Business Architecture (BA) is no longer just an emerging discipline or an “interesting concept.” It is increasingly being leveraged by enterprises to provide tangible value. However, the field itself is far from being mature, unlike Business Process Management (BPM) which has evolved into a robust discipline and practice. BPM’s main focus, however, has been on the evaluation and use of the vendor tools for accomplishing its various aspects. The “business” aspects of BPM often get overshadowed or neglected, resulting in solutions to business problems that are driven primarily by technology tools.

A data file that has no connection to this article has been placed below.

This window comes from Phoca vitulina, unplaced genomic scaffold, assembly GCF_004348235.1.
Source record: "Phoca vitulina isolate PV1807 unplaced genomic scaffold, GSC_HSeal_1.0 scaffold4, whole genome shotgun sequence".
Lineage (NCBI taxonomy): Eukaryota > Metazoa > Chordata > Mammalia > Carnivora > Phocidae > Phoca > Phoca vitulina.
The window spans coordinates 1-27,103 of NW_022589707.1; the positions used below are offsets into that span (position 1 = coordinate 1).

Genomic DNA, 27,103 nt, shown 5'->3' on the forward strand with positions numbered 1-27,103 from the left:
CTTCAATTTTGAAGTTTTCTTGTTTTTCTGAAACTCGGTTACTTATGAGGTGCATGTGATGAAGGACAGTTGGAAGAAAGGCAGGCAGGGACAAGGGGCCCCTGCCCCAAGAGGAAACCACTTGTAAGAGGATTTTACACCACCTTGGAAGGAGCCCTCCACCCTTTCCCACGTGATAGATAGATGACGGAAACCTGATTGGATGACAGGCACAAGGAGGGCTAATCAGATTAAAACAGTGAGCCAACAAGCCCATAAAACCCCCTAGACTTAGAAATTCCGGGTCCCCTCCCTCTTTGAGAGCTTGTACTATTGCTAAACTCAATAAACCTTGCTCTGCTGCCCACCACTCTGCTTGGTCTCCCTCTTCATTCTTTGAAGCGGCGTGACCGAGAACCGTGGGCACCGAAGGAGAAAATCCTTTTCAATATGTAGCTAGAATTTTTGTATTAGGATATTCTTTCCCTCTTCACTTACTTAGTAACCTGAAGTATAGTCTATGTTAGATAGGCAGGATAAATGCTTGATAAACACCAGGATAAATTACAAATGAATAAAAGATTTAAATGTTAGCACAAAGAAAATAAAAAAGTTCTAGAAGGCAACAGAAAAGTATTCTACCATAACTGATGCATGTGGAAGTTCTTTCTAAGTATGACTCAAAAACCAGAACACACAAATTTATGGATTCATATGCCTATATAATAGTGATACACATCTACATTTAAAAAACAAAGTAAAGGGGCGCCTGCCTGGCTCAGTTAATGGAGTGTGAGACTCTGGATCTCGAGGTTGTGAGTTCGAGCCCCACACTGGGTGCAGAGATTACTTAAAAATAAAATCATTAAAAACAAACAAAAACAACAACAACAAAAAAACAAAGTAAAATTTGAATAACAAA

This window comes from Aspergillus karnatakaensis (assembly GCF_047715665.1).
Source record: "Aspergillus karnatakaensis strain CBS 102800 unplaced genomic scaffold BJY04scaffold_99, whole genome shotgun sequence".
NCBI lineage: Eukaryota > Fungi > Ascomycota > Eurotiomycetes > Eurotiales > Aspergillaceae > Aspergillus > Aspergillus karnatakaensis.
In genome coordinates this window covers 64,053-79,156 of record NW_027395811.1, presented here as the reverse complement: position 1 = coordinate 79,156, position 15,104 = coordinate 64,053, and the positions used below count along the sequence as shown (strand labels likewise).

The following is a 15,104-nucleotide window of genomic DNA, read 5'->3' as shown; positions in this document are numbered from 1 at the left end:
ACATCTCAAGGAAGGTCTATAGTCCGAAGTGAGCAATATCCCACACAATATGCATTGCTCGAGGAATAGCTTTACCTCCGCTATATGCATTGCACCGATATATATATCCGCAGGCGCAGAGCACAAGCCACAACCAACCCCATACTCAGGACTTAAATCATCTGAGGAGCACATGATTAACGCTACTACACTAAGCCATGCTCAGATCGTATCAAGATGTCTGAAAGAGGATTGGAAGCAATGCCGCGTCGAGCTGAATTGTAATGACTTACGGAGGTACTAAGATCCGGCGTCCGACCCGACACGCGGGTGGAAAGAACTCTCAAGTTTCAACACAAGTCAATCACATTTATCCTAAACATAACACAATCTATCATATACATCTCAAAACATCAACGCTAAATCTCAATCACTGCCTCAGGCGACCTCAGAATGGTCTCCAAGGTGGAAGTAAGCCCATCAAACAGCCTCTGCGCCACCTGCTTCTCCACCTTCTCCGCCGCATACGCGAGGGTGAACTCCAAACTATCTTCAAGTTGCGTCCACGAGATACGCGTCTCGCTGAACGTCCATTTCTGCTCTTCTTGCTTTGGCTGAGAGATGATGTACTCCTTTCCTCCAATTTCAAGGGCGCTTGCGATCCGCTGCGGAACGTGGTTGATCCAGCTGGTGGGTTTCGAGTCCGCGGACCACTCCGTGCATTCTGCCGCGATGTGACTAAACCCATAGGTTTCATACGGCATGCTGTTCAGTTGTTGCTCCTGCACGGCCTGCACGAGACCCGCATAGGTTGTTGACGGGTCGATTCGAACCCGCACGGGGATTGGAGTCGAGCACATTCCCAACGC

This presentation will examine the relationship between BA and BPM, particularly how BA presents a valuable opportunity to view processes, first and foremost, from their “business” perspective. Given that business processes (and rules, decisions, events, etc.) are key components of business, one of the strategies at Wells Fargo is to position BA as the overarching discipline that includes the existing efforts in BPM and other related areas, especially the “business” aspects of those areas. And as one of the starting steps in this pragmatic approach, Wells Fargo are establishing and socializing clear statements on the following four key aspects of BA: Definition and Components, Value Proposition , Key Activities and Deliverables, Community of Practice.